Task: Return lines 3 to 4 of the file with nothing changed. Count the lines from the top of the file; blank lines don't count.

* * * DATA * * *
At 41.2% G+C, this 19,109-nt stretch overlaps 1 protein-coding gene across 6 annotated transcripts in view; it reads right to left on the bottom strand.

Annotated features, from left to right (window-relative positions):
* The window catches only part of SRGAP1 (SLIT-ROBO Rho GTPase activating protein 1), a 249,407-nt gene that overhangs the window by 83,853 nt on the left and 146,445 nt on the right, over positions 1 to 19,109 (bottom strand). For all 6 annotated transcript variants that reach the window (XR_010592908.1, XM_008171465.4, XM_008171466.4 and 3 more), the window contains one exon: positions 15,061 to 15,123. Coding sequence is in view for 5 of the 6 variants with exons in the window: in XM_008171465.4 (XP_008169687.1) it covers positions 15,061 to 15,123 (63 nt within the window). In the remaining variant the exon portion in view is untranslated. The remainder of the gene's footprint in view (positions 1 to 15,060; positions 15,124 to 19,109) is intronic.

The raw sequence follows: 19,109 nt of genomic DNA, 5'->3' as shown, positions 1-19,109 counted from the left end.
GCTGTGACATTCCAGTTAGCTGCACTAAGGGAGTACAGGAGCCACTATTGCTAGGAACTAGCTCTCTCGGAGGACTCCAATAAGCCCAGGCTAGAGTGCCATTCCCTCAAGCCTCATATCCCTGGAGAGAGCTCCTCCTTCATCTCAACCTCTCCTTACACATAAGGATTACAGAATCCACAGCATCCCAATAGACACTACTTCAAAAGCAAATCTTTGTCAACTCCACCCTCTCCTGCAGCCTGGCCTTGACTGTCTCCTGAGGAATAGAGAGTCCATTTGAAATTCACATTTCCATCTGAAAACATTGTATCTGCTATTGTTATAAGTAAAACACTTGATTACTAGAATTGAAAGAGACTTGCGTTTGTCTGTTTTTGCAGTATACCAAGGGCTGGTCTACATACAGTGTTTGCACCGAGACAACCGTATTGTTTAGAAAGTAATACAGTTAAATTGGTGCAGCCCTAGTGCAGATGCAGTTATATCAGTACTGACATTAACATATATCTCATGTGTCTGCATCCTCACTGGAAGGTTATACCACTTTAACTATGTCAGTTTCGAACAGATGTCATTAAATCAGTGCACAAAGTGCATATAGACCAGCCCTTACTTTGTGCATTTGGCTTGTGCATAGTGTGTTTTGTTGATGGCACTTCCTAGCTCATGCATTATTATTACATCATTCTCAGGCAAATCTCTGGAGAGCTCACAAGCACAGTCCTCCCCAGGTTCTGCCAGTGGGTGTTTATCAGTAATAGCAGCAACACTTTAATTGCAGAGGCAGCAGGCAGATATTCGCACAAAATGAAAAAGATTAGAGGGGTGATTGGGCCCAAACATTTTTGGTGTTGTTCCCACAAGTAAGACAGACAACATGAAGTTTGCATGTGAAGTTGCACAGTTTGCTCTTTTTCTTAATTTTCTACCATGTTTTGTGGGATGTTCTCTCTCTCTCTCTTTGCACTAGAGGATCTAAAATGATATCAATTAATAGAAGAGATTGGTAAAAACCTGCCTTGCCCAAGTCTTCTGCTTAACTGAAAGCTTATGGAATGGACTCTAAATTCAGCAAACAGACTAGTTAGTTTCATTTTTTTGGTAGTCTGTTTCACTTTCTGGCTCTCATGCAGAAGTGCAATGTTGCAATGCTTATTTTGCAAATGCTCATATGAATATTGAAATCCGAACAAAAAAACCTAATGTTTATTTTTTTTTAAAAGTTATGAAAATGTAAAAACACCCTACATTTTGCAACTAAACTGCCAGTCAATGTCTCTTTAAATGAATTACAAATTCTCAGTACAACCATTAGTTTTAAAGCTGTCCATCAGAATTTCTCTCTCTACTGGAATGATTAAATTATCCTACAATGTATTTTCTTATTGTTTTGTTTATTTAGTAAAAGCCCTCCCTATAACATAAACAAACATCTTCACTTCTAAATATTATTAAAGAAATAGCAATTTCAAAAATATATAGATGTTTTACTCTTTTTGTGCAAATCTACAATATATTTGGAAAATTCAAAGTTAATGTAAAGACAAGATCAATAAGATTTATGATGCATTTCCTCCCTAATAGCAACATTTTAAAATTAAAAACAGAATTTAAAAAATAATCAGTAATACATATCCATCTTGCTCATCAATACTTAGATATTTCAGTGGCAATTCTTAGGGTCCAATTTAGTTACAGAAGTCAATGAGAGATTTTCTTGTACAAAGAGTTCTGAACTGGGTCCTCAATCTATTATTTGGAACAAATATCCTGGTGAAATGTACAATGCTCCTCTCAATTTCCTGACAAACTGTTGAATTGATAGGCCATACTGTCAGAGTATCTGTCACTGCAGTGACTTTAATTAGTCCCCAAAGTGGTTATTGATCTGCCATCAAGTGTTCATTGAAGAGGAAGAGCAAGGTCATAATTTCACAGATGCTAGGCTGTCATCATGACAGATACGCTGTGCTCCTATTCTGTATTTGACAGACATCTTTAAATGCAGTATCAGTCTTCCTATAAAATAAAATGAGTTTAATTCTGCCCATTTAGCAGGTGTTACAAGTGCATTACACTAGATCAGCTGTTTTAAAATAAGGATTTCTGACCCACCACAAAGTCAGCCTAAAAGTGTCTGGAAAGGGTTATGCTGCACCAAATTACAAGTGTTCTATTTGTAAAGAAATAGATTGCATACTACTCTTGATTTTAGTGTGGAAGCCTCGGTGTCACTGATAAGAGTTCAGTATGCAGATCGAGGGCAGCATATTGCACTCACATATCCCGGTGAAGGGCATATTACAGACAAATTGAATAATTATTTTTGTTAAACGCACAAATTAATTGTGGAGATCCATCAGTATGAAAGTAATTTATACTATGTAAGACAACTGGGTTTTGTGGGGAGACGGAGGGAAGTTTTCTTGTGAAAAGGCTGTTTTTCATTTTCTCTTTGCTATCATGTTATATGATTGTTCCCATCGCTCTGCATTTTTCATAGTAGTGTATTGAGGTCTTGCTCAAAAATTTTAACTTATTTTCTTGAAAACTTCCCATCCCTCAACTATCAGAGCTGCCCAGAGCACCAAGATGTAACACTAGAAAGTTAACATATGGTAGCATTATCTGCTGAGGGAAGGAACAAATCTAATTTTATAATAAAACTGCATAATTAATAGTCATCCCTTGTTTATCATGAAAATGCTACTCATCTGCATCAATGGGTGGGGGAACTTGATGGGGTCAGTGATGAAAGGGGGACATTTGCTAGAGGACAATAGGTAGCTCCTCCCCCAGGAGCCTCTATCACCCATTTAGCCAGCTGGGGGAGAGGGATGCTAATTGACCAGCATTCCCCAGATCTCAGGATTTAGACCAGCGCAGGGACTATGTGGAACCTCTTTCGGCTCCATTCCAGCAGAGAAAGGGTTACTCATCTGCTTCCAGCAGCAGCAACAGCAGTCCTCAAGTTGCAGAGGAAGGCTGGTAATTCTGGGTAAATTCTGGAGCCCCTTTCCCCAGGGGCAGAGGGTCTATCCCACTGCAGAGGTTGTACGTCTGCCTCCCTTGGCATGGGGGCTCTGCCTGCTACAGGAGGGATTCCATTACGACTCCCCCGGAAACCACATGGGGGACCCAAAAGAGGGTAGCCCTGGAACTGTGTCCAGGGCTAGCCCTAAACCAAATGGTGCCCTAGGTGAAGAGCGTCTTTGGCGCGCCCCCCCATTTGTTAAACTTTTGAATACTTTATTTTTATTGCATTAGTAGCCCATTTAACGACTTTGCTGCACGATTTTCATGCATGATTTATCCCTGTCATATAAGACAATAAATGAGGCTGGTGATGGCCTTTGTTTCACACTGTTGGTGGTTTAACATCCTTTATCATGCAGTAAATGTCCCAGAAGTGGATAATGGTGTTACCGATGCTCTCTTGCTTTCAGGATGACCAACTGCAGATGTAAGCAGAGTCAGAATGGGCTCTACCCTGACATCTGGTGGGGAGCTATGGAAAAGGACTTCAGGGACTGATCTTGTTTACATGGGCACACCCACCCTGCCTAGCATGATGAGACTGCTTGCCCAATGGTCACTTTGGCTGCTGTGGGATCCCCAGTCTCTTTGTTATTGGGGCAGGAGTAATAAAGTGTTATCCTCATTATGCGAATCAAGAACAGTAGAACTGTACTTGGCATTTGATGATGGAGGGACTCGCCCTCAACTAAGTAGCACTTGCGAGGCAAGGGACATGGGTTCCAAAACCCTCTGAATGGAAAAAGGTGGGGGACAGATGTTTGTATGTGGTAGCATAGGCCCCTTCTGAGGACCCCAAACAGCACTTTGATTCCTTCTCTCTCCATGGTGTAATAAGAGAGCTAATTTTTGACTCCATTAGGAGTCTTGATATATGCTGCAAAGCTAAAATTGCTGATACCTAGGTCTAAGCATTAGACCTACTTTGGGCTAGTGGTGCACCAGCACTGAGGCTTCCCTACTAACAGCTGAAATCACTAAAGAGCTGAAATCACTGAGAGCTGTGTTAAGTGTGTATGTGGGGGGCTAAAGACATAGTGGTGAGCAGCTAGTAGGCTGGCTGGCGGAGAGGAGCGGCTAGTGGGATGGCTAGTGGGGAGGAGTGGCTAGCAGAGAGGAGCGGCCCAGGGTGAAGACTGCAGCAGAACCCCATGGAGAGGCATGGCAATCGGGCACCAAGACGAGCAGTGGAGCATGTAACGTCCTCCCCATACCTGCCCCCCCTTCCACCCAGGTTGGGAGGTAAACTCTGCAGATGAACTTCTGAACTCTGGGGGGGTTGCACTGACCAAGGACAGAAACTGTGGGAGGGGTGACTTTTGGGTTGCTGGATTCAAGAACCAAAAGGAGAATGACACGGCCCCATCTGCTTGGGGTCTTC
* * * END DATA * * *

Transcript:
* The window catches only part of SRGAP1 (SLIT-ROBO Rho GTPase activating protein 1), a 249,407-nt gene that overhangs the window by 83,853 nt on the left and 146,445 nt on the right, over positions 1 to 19,109 (bottom strand). For all 6 annotated transcript variants that reach the window (XR_010592908.1, XM_008171465.4, XM_008171466.4 and 3 more), the window contains one exon: positions 15,061 to 15,123. Coding sequence is in view for 5 of the 6 variants with exons in the window: in XM_008171465.4 (XP_008169687.1) it covers positions 15,061 to 15,123 (63 nt within the window). In the remaining variant the exon portion in view is untranslated. The remainder of the gene's footprint in view (positions 1 to 15,060; positions 15,124 to 19,109) is intronic.

The raw sequence follows: 19,109 nt of genomic DNA, 5'->3' as shown, positions 1-19,109 counted from the left end.